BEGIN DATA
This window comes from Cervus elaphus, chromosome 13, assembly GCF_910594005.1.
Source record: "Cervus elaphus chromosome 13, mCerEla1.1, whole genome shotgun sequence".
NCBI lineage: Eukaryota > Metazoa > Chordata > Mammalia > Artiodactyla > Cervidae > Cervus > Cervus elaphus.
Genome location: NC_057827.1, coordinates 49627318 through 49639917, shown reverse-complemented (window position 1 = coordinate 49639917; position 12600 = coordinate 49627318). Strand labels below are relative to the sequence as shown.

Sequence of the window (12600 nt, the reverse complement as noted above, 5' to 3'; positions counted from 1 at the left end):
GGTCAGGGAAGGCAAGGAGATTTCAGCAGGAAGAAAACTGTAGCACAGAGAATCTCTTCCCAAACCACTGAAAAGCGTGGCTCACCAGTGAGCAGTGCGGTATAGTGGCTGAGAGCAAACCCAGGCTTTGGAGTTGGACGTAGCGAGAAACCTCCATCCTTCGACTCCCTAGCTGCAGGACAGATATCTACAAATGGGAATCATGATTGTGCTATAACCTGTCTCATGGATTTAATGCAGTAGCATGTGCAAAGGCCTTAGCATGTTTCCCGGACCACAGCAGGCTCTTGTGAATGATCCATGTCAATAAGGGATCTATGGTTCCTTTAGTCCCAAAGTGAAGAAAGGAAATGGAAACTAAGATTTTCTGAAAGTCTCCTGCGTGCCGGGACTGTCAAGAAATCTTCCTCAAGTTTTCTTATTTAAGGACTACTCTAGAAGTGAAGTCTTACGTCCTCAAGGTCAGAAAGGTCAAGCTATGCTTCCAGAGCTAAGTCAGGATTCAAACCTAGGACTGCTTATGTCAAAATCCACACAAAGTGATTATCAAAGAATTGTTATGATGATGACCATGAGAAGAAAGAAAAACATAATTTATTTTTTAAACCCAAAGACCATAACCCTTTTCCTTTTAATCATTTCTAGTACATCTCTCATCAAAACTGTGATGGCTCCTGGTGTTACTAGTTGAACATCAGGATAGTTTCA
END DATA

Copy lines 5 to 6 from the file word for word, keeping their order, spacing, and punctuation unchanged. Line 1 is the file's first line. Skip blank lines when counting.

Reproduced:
Sequence of the window (12600 nt, the reverse complement as noted above, 5' to 3'; positions counted from 1 at the left end):
GGTCAGGGAAGGCAAGGAGATTTCAGCAGGAAGAAAACTGTAGCACAGAGAATCTCTTCCCAAACCACTGAAAAGCGTGGCTCACCAGTGAGCAGTGCGGTATAGTGGCTGAGAGCAAACCCAGGCTTTGGAGTTGGACGTAGCGAGAAACCTCCATCCTTCGACTCCCTAGCTGCAGGACAGATATCTACAAATGGGAATCATGATTGTGCTATAACCTGTCTCATGGATTTAATGCAGTAGCATGTGCAAAGGCCTTAGCATGTTTCCCGGACCACAGCAGGCTCTTGTGAATGATCCATGTCAATAAGGGATCTATGGTTCCTTTAGTCCCAAAGTGAAGAAAGGAAATGGAAACTAAGATTTTCTGAAAGTCTCCTGCGTGCCGGGACTGTCAAGAAATCTTCCTCAAGTTTTCTTATTTAAGGACTACTCTAGAAGTGAAGTCTTACGTCCTCAAGGTCAGAAAGGTCAAGCTATGCTTCCAGAGCTAAGTCAGGATTCAAACCTAGGACTGCTTATGTCAAAATCCACACAAAGTGATTATCAAAGAATTGTTATGATGATGACCATGAGAAGAAAGAAAAACATAATTTATTTTTTAAACCCAAAGACCATAACCCTTTTCCTTTTAATCATTTCTAGTACATCTCTCATCAAAACTGTGATGGCTCCTGGTGTTACTAGTTGAACATCAGGATAGTTTCA